Lead Photo credit: Alli McKee

The ladder system is simple: start with one rep of an exercise and keep adding a rep with each set until you reach 5 reps. At that point, revert back to one rep and keep it going until you reach a target number of reps, say, 50. This is a sure-fire way to cram as much volume as possible into a short amount of time.

Many coaches recommend to start with a load that you could lift anywhere from 5-15 times while fresh. I've had success with a happy medium. My athletes use a weight they could lift 10 times while fresh to start the following sequence.

  • 1 rep
  • Rest 30 seconds
  • 2 reps
  • Rest 30 seconds
  • 3 reps
  • Rest 30 seconds
  • 4 reps
  • Rest 30 seconds
  • 5 reps
  • Rest 30 seconds

After reaching 5 reps, revert back to one rep and start the sequence over. This entire process should be repeated 3-5 times.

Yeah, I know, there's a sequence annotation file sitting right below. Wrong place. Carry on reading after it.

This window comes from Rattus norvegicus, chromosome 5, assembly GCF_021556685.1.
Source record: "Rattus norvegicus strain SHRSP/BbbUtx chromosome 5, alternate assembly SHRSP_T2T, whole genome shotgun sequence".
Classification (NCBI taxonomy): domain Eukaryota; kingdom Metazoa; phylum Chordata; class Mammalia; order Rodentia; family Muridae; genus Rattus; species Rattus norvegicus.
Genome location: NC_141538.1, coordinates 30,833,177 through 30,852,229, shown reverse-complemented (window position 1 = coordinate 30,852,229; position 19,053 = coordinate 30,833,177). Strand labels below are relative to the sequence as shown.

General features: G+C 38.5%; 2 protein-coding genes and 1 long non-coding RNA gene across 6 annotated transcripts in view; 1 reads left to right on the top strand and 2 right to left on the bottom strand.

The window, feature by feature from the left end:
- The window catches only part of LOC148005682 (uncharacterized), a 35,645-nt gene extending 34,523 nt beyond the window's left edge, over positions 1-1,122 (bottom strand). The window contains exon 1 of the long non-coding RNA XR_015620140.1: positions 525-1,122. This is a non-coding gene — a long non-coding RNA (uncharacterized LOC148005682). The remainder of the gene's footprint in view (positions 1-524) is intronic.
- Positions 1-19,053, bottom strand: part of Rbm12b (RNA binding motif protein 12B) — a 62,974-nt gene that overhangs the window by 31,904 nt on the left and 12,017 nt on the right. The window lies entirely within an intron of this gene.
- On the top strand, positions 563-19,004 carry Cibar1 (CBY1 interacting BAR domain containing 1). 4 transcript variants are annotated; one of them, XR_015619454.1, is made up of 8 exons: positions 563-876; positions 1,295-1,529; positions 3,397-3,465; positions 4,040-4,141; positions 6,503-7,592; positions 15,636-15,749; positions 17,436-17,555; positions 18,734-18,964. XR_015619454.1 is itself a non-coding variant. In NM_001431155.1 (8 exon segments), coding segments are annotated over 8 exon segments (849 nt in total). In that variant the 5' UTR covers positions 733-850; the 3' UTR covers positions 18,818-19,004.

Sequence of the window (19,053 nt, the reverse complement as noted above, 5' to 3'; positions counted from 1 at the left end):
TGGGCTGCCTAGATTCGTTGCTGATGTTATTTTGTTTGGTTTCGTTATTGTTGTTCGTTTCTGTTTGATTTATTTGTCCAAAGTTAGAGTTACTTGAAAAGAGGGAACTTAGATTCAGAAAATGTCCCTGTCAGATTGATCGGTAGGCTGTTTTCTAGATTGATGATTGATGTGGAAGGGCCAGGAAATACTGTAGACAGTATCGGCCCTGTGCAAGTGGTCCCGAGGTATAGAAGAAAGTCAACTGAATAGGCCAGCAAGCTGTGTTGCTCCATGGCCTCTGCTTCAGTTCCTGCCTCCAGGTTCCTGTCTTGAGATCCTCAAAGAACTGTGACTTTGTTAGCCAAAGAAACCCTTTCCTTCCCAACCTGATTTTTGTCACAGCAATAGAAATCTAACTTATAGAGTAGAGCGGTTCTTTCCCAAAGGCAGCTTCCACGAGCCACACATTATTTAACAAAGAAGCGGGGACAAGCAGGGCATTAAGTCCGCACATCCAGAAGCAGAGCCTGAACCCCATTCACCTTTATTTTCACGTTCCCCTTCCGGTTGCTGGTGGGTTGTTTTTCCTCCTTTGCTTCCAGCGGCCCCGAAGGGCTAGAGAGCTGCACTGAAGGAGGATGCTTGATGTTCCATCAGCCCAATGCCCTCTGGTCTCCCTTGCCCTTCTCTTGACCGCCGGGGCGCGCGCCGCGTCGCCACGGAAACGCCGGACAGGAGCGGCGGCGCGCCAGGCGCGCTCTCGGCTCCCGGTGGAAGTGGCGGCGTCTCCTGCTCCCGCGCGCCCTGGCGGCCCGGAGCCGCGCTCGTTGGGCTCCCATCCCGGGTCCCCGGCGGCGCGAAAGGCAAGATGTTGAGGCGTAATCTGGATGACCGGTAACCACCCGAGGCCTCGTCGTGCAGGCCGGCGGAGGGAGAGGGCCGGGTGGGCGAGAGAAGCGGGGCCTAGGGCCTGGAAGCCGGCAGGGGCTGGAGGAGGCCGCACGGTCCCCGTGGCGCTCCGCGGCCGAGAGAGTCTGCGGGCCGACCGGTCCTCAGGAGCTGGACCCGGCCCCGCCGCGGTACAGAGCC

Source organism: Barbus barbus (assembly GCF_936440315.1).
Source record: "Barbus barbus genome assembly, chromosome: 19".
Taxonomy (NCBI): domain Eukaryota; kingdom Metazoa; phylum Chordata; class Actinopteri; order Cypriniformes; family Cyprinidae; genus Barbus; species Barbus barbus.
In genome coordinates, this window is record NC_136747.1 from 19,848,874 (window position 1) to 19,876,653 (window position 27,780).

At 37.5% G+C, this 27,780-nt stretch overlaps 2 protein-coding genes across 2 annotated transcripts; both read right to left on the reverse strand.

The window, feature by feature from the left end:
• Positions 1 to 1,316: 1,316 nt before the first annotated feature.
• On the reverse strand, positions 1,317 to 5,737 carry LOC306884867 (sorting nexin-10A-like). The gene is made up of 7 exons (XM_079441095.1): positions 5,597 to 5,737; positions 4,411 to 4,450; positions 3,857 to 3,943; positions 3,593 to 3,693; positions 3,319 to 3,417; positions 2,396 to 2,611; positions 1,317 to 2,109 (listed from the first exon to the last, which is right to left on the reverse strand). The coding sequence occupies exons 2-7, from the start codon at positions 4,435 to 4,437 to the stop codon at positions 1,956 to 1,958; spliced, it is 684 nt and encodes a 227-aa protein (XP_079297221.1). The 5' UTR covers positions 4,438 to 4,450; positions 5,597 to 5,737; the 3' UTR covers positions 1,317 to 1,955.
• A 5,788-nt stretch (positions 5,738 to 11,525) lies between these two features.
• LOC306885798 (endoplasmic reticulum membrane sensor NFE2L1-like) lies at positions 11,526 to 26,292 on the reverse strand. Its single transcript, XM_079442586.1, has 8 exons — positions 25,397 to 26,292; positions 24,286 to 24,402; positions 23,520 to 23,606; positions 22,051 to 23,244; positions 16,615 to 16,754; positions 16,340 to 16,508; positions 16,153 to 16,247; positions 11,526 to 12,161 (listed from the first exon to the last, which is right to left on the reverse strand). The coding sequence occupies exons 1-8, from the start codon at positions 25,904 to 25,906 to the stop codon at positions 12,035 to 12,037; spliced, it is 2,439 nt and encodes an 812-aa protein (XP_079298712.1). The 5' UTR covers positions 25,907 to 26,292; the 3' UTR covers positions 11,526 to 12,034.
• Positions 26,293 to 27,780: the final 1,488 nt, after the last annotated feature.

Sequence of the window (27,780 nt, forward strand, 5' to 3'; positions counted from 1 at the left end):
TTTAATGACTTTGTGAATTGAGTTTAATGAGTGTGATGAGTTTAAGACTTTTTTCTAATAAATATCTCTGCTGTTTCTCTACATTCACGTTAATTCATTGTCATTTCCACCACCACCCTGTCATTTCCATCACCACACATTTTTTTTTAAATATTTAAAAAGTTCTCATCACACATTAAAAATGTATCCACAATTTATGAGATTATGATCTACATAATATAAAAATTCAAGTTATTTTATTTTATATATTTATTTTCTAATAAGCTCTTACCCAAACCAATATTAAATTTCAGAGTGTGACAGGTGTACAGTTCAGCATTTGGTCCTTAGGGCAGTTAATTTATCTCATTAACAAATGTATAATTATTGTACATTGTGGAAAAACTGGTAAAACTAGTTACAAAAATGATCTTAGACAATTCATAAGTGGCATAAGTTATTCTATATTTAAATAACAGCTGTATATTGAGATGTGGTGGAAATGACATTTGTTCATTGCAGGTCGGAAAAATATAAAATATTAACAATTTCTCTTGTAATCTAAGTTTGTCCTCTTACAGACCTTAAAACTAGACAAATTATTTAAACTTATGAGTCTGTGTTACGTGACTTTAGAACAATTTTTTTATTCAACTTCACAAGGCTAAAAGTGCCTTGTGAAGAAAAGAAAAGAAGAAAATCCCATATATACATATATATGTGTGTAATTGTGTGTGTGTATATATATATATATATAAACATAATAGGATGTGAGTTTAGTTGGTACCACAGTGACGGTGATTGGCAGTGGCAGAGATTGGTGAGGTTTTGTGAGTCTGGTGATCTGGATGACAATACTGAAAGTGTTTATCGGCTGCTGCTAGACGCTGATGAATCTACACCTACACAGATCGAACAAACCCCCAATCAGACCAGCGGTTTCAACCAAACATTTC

This method manages fatigue just about as well as it can be managed. Once you start getting tired, you pull in the reigns and get back to one rep. This allows you to knock out more reps than you could have if you dropped the hammer and burned yourself out on the first few sets.

Try it with any compound exercise that adds muscle where you need it most. Front squats for bigger thighs; deadlifts for a more muscular posterior chain; chin-ups or dips for a more massive upper body.

Cranking out 20 strict pull-ups is a feat that many have yet to master. That's a shame because it's a damn good test of relative strength (a measure of how strong you are in relation to your body weight), not to mention an incredible upper-body builder. Add in two ladder workouts each week with a target of 100 reps (10 cycles) and you'll get there.

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